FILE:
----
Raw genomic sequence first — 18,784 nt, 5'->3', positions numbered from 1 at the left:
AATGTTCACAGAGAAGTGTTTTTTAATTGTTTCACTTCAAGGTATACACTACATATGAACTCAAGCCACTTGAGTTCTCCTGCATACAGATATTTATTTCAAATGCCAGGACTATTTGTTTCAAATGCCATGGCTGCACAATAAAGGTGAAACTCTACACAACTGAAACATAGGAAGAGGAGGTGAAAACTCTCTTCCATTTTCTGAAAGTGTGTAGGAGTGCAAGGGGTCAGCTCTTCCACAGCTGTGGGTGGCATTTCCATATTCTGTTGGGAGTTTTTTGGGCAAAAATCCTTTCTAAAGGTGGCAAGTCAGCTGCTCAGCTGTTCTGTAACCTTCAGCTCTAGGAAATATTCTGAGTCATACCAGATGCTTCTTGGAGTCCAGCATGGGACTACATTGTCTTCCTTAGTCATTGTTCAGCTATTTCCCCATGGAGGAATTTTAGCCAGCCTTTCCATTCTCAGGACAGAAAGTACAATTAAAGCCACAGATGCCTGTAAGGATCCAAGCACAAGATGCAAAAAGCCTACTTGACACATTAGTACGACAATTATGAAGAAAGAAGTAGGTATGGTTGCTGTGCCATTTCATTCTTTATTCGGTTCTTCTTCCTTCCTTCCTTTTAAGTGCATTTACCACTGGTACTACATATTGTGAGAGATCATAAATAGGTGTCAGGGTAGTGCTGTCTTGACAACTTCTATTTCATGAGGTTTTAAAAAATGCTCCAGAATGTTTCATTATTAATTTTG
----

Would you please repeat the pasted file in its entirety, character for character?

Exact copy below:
Raw genomic sequence first — 18,784 nt, 5'->3', positions numbered from 1 at the left:
AATGTTCACAGAGAAGTGTTTTTTAATTGTTTCACTTCAAGGTATACACTACATATGAACTCAAGCCACTTGAGTTCTCCTGCATACAGATATTTATTTCAAATGCCAGGACTATTTGTTTCAAATGCCATGGCTGCACAATAAAGGTGAAACTCTACACAACTGAAACATAGGAAGAGGAGGTGAAAACTCTCTTCCATTTTCTGAAAGTGTGTAGGAGTGCAAGGGGTCAGCTCTTCCACAGCTGTGGGTGGCATTTCCATATTCTGTTGGGAGTTTTTTGGGCAAAAATCCTTTCTAAAGGTGGCAAGTCAGCTGCTCAGCTGTTCTGTAACCTTCAGCTCTAGGAAATATTCTGAGTCATACCAGATGCTTCTTGGAGTCCAGCATGGGACTACATTGTCTTCCTTAGTCATTGTTCAGCTATTTCCCCATGGAGGAATTTTAGCCAGCCTTTCCATTCTCAGGACAGAAAGTACAATTAAAGCCACAGATGCCTGTAAGGATCCAAGCACAAGATGCAAAAAGCCTACTTGACACATTAGTACGACAATTATGAAGAAAGAAGTAGGTATGGTTGCTGTGCCATTTCATTCTTTATTCGGTTCTTCTTCCTTCCTTCCTTTTAAGTGCATTTACCACTGGTACTACATATTGTGAGAGATCATAAATAGGTGTCAGGGTAGTGCTGTCTTGACAACTTCTATTTCATGAGGTTTTAAAAAATGCTCCAGAATGTTTCATTATTAATTTTG